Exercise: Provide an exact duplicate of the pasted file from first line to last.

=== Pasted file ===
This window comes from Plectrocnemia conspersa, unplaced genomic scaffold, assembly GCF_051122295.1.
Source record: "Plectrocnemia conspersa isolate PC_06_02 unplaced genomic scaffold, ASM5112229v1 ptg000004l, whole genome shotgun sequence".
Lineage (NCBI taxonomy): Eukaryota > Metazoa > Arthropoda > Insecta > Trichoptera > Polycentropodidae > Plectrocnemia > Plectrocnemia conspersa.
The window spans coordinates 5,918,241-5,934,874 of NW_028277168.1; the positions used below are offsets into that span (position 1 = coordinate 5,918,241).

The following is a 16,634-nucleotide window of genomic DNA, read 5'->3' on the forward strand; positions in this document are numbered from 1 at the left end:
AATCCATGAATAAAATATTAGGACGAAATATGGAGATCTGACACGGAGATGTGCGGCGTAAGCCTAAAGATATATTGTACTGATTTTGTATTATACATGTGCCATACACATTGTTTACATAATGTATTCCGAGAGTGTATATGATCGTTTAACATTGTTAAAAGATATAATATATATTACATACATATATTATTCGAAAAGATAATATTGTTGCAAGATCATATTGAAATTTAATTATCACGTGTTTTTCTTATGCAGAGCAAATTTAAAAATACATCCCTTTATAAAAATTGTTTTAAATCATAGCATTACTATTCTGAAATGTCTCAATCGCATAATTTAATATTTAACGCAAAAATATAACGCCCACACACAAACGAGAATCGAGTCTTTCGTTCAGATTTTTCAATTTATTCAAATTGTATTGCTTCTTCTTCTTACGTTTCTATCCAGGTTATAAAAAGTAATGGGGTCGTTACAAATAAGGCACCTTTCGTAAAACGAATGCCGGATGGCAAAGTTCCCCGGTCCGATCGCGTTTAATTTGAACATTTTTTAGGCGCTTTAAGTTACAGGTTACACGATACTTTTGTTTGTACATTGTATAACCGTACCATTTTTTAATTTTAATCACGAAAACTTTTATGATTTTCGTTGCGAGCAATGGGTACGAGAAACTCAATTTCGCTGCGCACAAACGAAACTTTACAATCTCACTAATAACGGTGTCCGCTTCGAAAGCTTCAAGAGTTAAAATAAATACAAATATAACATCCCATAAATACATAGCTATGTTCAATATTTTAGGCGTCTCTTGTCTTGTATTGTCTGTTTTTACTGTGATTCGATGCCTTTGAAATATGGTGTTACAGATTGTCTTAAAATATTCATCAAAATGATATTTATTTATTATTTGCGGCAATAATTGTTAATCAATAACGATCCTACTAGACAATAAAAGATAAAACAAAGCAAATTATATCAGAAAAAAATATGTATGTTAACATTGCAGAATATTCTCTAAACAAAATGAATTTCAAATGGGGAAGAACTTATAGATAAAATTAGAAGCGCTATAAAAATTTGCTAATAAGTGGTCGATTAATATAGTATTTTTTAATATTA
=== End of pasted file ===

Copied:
This window comes from Plectrocnemia conspersa, unplaced genomic scaffold, assembly GCF_051122295.1.
Source record: "Plectrocnemia conspersa isolate PC_06_02 unplaced genomic scaffold, ASM5112229v1 ptg000004l, whole genome shotgun sequence".
Lineage (NCBI taxonomy): Eukaryota > Metazoa > Arthropoda > Insecta > Trichoptera > Polycentropodidae > Plectrocnemia > Plectrocnemia conspersa.
The window spans coordinates 5,918,241-5,934,874 of NW_028277168.1; the positions used below are offsets into that span (position 1 = coordinate 5,918,241).

The following is a 16,634-nucleotide window of genomic DNA, read 5'->3' on the forward strand; positions in this document are numbered from 1 at the left end:
AATCCATGAATAAAATATTAGGACGAAATATGGAGATCTGACACGGAGATGTGCGGCGTAAGCCTAAAGATATATTGTACTGATTTTGTATTATACATGTGCCATACACATTGTTTACATAATGTATTCCGAGAGTGTATATGATCGTTTAACATTGTTAAAAGATATAATATATATTACATACATATATTATTCGAAAAGATAATATTGTTGCAAGATCATATTGAAATTTAATTATCACGTGTTTTTCTTATGCAGAGCAAATTTAAAAATACATCCCTTTATAAAAATTGTTTTAAATCATAGCATTACTATTCTGAAATGTCTCAATCGCATAATTTAATATTTAACGCAAAAATATAACGCCCACACACAAACGAGAATCGAGTCTTTCGTTCAGATTTTTCAATTTATTCAAATTGTATTGCTTCTTCTTCTTACGTTTCTATCCAGGTTATAAAAAGTAATGGGGTCGTTACAAATAAGGCACCTTTCGTAAAACGAATGCCGGATGGCAAAGTTCCCCGGTCCGATCGCGTTTAATTTGAACATTTTTTAGGCGCTTTAAGTTACAGGTTACACGATACTTTTGTTTGTACATTGTATAACCGTACCATTTTTTAATTTTAATCACGAAAACTTTTATGATTTTCGTTGCGAGCAATGGGTACGAGAAACTCAATTTCGCTGCGCACAAACGAAACTTTACAATCTCACTAATAACGGTGTCCGCTTCGAAAGCTTCAAGAGTTAAAATAAATACAAATATAACATCCCATAAATACATAGCTATGTTCAATATTTTAGGCGTCTCTTGTCTTGTATTGTCTGTTTTTACTGTGATTCGATGCCTTTGAAATATGGTGTTACAGATTGTCTTAAAATATTCATCAAAATGATATTTATTTATTATTTGCGGCAATAATTGTTAATCAATAACGATCCTACTAGACAATAAAAGATAAAACAAAGCAAATTATATCAGAAAAAAATATGTATGTTAACATTGCAGAATATTCTCTAAACAAAATGAATTTCAAATGGGGAAGAACTTATAGATAAAATTAGAAGCGCTATAAAAATTTGCTAATAAGTGGTCGATTAATATAGTATTTTTTAATATTA